Building a house on alien designs and imported construction material may look wonderful but it comes at the cost of discomfort especially during winters here. Experts advise improvising the traditional designs rather than copying others. SYED ASMA reports.
The couple looks tense – Moving to and fro in a corridor while trying to calm down their baby.
The crying two year old has not eaten anything for last 24 hours, says his worried mother. The baby vomited everything he ate last night.
The baby has been ill will severe cough and cold for the past three months. The doctors, says the child’s father, Zuhaib, have advised us to keep her in a warm place. “No matter how hard we try, we can’t keep our home warm,” says Zuhaib.
His “modern” cement and brick house with a built up area of more than 1300 square feet has big rooms with large windows and big corridors. Only three persons live in this big house.
The house is pleasant in summers but in winters, the whole set up of the house is changed. The windows are covered with two layers of polythene sheets to stave off cold. Doors are covered with thick blankets and are opened only when somebody moves in or out of a room. Though the room mostly used by them is warm, other parts of the house are unusually cold. They call their large lobby through which the staircase leads to their first floor room, Siberia – for its severely cold ambience.
“As soon as I get out of this room (living room) and enter the corridor I get a severe headache and I know it is just because of the cold in there,” says Zuhaib’s wife.
Even the thick woolen carpets spread over the floor don’t seem to help. The marble laid in the corridors, kitchens and on stairs are also covered with some carpets. Cement, mortar, marble and ceramic tiles are heavily used in almost all the constructions in Kashmir nowadays. Experts, however, say using such material heavily is imprudent.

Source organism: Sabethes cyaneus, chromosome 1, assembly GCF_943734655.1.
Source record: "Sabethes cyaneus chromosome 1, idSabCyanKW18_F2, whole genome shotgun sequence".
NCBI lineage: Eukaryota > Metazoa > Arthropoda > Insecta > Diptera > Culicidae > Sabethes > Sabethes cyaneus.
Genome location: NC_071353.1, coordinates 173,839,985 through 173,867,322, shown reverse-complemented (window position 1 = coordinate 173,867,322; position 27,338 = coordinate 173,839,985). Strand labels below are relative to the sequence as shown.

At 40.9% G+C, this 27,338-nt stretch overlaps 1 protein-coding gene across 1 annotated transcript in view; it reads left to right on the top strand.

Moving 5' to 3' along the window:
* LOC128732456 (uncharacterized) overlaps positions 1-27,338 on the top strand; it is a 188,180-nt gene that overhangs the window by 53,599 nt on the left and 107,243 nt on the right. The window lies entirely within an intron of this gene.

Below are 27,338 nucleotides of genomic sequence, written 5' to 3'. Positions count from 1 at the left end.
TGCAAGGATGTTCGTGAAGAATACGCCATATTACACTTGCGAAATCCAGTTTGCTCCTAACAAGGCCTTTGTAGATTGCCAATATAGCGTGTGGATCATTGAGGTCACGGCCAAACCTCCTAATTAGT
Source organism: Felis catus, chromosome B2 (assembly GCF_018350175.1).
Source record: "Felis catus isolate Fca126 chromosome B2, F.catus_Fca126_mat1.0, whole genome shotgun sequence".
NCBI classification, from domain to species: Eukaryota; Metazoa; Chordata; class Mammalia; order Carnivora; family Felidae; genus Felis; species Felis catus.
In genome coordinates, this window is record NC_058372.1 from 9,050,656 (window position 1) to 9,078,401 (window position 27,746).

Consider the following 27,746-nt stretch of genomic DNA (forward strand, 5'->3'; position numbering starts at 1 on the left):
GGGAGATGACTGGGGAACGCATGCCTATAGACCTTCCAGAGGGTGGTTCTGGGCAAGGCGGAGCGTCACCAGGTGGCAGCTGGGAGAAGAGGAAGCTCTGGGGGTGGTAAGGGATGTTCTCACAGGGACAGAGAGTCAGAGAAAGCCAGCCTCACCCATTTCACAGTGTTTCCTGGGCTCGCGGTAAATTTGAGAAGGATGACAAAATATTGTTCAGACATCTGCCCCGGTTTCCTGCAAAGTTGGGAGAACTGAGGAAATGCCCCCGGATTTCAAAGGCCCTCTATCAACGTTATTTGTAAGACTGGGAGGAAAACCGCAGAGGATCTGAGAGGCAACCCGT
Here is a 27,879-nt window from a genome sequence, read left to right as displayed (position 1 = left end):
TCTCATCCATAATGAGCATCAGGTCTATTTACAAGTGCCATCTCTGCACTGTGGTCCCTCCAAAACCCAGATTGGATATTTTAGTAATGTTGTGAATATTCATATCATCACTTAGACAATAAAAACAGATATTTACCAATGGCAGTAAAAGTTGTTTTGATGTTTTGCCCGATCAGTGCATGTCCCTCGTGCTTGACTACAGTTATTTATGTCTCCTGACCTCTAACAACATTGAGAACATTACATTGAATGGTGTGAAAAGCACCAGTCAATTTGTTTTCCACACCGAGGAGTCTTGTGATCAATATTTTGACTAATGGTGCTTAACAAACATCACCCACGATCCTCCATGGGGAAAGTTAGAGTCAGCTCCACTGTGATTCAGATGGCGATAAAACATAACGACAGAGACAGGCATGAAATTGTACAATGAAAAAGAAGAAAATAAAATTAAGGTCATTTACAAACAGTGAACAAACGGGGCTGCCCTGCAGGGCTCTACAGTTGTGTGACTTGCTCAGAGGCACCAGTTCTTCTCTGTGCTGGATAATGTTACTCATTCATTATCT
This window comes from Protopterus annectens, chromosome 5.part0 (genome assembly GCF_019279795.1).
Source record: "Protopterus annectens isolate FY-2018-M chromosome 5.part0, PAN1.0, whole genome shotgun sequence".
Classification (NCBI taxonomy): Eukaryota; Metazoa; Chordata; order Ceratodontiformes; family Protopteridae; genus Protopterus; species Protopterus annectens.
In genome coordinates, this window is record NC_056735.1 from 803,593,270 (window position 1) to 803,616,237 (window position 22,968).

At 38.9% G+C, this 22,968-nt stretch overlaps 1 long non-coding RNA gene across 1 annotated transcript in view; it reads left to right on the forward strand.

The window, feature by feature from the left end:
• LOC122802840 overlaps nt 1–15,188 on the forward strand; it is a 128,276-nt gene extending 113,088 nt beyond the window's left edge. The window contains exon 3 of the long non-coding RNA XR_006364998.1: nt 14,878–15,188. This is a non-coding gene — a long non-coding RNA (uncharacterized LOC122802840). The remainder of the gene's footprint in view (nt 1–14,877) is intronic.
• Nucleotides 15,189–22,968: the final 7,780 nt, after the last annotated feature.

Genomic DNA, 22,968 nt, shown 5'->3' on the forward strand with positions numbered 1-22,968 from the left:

“After October I can’t even step in my kitchen. I even cover the surface of kitchen besides corridors and staircase in winters,” says Mumtaza Shah. Mumtaza has been diagnosed with arthritis. Cold water and low temperatures accentuate the pain in her joints.
“There is no use of marble and those (ceramic) tiles in Kashmir because we have long winters which at times get very harsh,” she opines.
The effects of using such material in house constructions on the health of inhabitants have not been much researched locally. However, doctors say the houses constructed with such material can increase the susceptibility of attracting or adding to diseases like chilblain, headaches, back pains, leg sprains, etc. The arthritis patients are the worst hit, they say.
“Over the years we have seen increase in the cases of these diseases, we can’t say it is wholly because of this but yes the cemented walls, different floorings like marble sheets or tiles add to the damage,” says Dr Asif Ahmed, senior resident at Bone and Joints Hospital, Srinagar.
Most of the architects in Kashmir are critical of the trend of using such materials in constructions and the way houses are constructed.
“Nowadays, a lot of space in our houses is wasted. We have open spaces (corridors and lobbies) which does not allow our rooms to get heated up, so have low temperatures inside rooms as well,” says architect Sameer Hamdani.
Experts are also critical of local people for not having a “clear idea what they want” in their homes. Rising incomes and exposure, after visiting many places outside the state, inspires them to build mansion here in Kashmir which in no way fits in here.
Sameer says most of modern day designs in house constructions are inspired from Delhi and Mumbai. “The climatic conditions between these places and Kashmir being two opposite extremes so these designs fail in our land,” he says adding that our contemporary designs need heating system which is not affordable so the local people have to suffer.
Farooq Naqsbandi, an architect seconds Sameer’s view and says, huge lobbies and high ceilings should be strictly avoided in places like Kashmir where temperature even dip below zero in winters.
Naqsbandi suggests plentiful use of timber and restricting number of openings – windows – in a room in Kashmiri houses. He also suggests building of cavity walls while building the house.
Cavity walls consist of two layers separated by a hollow space – a cavity. The layers are mostly concrete, common masonry. These walls help to create a significant gap between the outside and inner rooms and help to maintain desirable temperatures inside the rooms.
To keep the rooms warm it is important to retain the heat within the four walls but the thickness of our walls is not much to act as a good barrier.
With passing times, the usage of material and the architecture in Kashmir has changed.